The first group returned this week from the Harvard Institute for School Leadership after studying ways to improve schools. The second group will head over at the end of the month to learn about leadership in the United States.
Robert Brown, Deputy Education Minister, said: "By taking part in these prestigious programmes, Scottish headteachers can learn from international best practice and will have great opportunities to develop their skills. A great leader can transform a school, motivating pupils and staff alike."
Those involved in the first course were: Jacqui McKenzie, headteacher of Sanquhar Academy; Alan Williamson, depute head, Hawick High; Laurinda Ramage, depute head, Wardie primary, Edinburgh; Franca Reid, head of Longforgan primary, Perth and Kinross; and Julie McGrogan, depute head, St Stephen's primary, Clydebank. They were led by Graham Thompson, director of the Scottish Centre for Studies in School Administration.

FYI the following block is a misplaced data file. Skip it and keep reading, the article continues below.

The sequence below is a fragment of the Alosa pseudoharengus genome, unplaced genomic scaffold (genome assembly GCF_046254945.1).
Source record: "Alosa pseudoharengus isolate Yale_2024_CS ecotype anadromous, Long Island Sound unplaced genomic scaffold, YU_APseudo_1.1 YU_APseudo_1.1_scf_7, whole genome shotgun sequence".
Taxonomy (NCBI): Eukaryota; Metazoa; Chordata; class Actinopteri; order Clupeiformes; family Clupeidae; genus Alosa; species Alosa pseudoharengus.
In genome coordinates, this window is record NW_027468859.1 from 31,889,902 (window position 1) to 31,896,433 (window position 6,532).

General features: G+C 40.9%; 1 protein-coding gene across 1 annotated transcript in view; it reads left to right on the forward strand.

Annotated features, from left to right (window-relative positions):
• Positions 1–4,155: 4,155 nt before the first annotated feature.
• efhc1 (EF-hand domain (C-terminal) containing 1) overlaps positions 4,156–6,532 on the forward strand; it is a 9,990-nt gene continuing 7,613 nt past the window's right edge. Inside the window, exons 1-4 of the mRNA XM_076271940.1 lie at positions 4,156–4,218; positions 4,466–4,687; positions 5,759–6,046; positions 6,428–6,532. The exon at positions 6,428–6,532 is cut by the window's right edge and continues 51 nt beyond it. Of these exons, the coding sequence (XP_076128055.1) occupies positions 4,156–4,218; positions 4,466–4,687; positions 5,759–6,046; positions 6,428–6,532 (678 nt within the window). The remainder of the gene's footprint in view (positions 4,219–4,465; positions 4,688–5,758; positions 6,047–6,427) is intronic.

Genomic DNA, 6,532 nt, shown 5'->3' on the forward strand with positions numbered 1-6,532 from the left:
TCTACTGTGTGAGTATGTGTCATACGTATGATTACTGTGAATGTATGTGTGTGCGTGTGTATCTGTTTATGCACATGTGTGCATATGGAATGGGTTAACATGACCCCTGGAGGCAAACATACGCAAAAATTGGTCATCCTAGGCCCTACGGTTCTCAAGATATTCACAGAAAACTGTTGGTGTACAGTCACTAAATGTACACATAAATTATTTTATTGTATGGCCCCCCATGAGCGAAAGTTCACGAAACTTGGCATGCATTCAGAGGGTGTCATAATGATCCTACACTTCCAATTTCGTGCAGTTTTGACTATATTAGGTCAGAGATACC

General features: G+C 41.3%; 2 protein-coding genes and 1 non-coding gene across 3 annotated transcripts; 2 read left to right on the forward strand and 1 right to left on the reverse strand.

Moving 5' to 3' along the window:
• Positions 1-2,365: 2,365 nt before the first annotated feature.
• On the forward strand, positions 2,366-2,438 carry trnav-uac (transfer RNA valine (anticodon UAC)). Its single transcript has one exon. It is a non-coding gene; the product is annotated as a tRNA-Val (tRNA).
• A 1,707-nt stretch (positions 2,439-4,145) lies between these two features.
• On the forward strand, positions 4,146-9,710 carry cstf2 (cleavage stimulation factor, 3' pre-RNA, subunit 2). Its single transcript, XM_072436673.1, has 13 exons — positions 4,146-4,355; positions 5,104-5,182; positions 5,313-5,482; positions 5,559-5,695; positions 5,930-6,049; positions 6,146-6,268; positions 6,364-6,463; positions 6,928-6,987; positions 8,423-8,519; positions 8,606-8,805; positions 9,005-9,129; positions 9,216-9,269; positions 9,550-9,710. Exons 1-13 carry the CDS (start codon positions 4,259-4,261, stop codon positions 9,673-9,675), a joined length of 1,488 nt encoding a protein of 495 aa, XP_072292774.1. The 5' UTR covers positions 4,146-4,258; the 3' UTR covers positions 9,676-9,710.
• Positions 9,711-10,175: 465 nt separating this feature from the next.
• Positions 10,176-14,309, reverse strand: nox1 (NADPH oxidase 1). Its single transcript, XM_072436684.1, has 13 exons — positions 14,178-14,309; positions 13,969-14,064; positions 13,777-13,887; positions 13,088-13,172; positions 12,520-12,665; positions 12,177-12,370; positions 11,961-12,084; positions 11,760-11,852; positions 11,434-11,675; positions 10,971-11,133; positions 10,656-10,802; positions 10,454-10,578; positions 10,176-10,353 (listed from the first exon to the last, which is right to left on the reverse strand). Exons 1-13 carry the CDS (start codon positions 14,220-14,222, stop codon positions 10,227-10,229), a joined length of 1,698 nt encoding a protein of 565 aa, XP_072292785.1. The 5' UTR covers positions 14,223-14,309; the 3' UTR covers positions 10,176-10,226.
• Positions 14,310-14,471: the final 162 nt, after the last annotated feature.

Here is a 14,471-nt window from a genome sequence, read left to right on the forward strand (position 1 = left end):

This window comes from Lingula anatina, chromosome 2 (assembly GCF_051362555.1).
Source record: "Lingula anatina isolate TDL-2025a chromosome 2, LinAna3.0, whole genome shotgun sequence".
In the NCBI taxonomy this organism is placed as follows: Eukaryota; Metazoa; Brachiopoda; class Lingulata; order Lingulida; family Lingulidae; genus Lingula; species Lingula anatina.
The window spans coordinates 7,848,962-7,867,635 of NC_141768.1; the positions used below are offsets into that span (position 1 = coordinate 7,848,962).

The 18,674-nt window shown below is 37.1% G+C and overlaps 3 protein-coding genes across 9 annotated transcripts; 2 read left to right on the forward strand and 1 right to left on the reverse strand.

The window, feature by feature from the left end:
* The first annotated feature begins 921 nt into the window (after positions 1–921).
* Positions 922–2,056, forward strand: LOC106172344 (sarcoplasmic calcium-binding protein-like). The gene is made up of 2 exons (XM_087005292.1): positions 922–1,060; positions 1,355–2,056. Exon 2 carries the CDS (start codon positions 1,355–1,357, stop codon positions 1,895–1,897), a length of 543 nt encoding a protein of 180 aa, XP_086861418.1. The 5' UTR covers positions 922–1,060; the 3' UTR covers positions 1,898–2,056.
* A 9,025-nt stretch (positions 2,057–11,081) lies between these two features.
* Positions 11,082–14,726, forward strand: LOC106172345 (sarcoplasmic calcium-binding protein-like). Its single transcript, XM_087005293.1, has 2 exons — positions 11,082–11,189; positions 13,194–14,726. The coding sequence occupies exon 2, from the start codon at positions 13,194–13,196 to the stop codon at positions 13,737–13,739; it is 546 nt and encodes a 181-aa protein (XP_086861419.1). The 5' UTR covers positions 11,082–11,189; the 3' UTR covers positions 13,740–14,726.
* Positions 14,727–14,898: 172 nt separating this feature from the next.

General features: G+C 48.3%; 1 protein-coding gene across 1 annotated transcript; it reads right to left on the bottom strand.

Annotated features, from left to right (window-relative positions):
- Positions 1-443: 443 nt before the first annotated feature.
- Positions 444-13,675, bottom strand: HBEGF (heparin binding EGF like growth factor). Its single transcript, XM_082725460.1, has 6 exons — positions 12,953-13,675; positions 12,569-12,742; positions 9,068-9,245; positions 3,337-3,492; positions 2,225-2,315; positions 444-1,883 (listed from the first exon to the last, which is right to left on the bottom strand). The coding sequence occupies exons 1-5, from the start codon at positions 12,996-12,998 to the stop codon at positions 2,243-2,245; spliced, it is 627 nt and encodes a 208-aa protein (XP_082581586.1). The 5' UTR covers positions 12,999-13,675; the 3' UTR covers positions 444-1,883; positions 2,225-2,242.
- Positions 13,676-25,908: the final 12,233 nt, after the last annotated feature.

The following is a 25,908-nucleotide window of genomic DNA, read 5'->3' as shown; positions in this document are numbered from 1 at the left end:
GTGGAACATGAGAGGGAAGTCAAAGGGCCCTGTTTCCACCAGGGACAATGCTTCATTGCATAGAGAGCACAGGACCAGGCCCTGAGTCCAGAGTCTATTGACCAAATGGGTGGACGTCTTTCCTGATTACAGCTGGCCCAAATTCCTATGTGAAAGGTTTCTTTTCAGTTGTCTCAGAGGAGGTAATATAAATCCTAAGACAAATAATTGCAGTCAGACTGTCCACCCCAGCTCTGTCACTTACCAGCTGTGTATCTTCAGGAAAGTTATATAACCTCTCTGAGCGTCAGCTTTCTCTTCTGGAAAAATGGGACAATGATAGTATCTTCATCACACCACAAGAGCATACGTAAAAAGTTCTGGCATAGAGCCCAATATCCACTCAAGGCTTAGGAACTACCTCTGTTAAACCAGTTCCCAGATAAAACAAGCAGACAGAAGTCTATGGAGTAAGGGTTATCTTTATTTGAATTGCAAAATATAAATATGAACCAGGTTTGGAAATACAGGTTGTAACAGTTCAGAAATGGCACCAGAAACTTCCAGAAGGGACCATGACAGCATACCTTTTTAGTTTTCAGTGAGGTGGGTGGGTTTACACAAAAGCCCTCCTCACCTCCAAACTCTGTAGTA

The second group, which flies out on July 24, includes: Liz Ruddy, head of Overton primary, Greenock; Dennise Sommerville, head of St Michael's primary, Dumfries; Laurie Byrne, head of St Maurice's High, Cumbernauld; Fiona Norris, quality improvement officer with Inverclyde Council; and Graham Short, director of education in East Ayrshire.
Margaret Alcorn, the national continuing professional development co-ordinator, who is leading the second party, said she was looking forward to learning about building leadership capacity.
Before they left, Laurinda Ramage said: "With A Curriculum for Excellence and the emphasis leaning now towards schools becoming learning communities, it has never been so important to ensure that we develop leaders among our staff and pupils."